Nicola Sturgeon has won a mandate for another referendum on Scottish independence. You can twist and mangle the results into whatever shape you like, but that is the outcome.
There’s no joy in this conclusion for those of us who regard the potential break-up of the UK as a tragedy. But if you really believe in the Union, you have to fight for it as an arrangement of consent rather than a prison to keep Scotland against its will.
Unionist voters in Scotland did their best, showing a striking lack of partisanship in their attempt to fight off SNP victories. In truth, the relative position of Labour and the Tories barely means anything anymore. Many anti-SNP voters seemed prepared to switch their support to wherever it might do the most good.
In seats where the Tories were facing an SNP challenge, their vote went up by an average of two points. It fell by eight points when it was Labour defending against Sturgeon’s party. Where Labour was facing an SNP challenge, its vote rose five points. Where it was the Tories, it fell by seven points.
Those voters were told by the Conservative party that a vote for them was a vote against a second referendum. This point was made repeatedly by Scottish Tory leader Douglas Ross. And to a certain extent that worked. The SNP was deprived of an overall majority in the Scottish parliamentary elections. Some 51% of voters backed pro-Unionist parties in the constituency ballot, while 51% backed pro-independence parties in the regional list ballot.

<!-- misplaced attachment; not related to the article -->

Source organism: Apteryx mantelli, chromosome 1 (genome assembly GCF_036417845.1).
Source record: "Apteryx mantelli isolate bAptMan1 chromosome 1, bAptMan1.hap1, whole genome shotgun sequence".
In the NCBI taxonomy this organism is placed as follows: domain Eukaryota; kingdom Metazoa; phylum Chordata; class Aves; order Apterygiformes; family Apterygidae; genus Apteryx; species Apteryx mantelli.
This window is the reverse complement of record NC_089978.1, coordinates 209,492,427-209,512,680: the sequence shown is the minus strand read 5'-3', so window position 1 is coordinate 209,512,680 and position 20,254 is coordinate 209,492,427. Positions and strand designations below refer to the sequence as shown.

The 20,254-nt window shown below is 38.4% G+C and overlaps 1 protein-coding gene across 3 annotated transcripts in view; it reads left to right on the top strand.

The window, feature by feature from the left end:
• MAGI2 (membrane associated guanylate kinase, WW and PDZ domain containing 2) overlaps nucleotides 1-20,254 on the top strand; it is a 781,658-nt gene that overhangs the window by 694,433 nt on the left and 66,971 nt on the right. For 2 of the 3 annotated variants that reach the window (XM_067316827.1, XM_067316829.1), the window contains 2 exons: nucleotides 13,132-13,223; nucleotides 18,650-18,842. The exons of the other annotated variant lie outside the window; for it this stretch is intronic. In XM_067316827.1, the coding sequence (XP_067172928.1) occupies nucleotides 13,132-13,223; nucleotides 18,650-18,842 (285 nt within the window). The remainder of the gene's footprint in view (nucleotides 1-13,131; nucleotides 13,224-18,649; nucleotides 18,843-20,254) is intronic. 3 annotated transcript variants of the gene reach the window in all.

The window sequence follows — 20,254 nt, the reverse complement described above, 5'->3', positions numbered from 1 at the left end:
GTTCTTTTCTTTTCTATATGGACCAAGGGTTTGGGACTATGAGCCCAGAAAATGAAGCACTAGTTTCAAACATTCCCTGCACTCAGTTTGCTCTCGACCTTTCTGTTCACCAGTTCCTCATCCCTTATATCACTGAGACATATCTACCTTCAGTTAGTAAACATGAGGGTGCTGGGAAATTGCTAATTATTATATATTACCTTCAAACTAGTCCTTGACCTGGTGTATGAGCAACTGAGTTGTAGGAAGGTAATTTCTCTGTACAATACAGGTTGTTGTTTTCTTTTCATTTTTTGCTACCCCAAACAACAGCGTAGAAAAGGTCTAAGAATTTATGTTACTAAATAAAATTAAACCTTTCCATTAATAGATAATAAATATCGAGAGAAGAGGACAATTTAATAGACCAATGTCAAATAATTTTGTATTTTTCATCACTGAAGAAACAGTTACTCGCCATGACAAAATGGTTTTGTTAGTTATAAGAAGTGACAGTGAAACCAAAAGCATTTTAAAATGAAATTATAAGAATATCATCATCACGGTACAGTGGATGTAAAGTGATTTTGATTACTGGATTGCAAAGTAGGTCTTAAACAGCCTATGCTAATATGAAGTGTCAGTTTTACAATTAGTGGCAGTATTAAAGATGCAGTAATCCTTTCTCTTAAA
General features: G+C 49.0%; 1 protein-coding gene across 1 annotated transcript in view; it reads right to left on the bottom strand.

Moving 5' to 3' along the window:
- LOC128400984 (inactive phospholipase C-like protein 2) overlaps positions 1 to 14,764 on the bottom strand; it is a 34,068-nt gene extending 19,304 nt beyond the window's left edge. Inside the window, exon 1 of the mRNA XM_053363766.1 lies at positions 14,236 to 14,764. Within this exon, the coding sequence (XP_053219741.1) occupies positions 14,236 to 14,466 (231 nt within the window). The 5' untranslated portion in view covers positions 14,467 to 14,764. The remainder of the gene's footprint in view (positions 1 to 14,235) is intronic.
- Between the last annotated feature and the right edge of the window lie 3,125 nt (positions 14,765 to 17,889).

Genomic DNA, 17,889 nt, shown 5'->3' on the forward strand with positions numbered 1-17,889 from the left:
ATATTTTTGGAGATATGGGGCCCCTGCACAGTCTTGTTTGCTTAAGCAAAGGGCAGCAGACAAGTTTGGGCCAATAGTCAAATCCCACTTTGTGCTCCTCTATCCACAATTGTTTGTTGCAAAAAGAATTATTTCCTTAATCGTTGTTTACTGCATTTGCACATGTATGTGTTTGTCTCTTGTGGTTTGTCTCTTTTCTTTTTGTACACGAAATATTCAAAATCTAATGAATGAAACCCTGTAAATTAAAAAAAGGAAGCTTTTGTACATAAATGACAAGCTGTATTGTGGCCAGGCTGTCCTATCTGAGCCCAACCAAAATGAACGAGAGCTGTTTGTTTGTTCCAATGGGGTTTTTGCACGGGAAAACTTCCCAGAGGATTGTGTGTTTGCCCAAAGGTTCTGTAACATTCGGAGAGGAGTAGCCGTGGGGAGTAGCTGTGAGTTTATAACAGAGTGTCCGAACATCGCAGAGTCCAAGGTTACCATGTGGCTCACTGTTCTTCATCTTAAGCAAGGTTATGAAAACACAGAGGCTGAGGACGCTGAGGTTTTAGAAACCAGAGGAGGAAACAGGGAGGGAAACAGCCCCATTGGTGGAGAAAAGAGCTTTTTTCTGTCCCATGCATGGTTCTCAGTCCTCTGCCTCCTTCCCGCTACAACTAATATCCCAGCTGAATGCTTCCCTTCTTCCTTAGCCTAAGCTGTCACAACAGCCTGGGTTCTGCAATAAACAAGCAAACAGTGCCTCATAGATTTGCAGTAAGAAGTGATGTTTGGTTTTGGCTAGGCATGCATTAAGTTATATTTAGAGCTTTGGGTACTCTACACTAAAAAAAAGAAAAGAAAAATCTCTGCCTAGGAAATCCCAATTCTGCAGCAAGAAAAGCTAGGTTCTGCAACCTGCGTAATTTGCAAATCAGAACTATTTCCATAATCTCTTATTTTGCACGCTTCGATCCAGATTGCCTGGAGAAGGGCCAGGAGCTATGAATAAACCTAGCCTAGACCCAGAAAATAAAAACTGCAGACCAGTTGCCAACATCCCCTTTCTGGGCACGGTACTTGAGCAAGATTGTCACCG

Ultimately, however, they failed. The SNP secured 64 seats, falling just short of an overall majority in the parliament. The Scottish Greens also support a second referendum. They won eight seats, giving Holyrood a clear pro-independence majority. It was secured on the basis of a high turnout of 63% – ten points up on previous polls and the highest in Holyrood history.
It’s the largest independence majority since 2011, when a referendum was last authorised. It takes place on the basis of a new argument, that the material condition has changed since the last referendum because of the Brexit vote. That view has now received a mandate.
If the anti-independence parties had won a majority in the Scottish parliament, opponents of a referendum would have rightly claimed a mandate against another vote. They wouldn’t be sat here today suggesting that this was invalidated because Labour and the Tories are different parties, so they cannot reasonably do so now on the basis of the result we have seen.
But this apparently is the argument Downing Street is now trying to deploy. Michael Gove was touring TV studios this morning, dissembling like a maniac, his every argument a study in disingenuousness. After an election in which the Conservatives put the referendum front and centre of their campaign, they now claim that it wasn’t about that at all.
The Scottish parliament will pass legislation for another referendum. It should. The SNP and Greens stood on that ticket and people voted for it. Downing Street threatens to challenge that decision in the Supreme Court. And for what it’s worth, they’d almost certainly win that case. Any act by the Scottish parliament which “relates to” to the Union is outside its legislative limits and would require Westminster to modify the functions of the Scotland Act.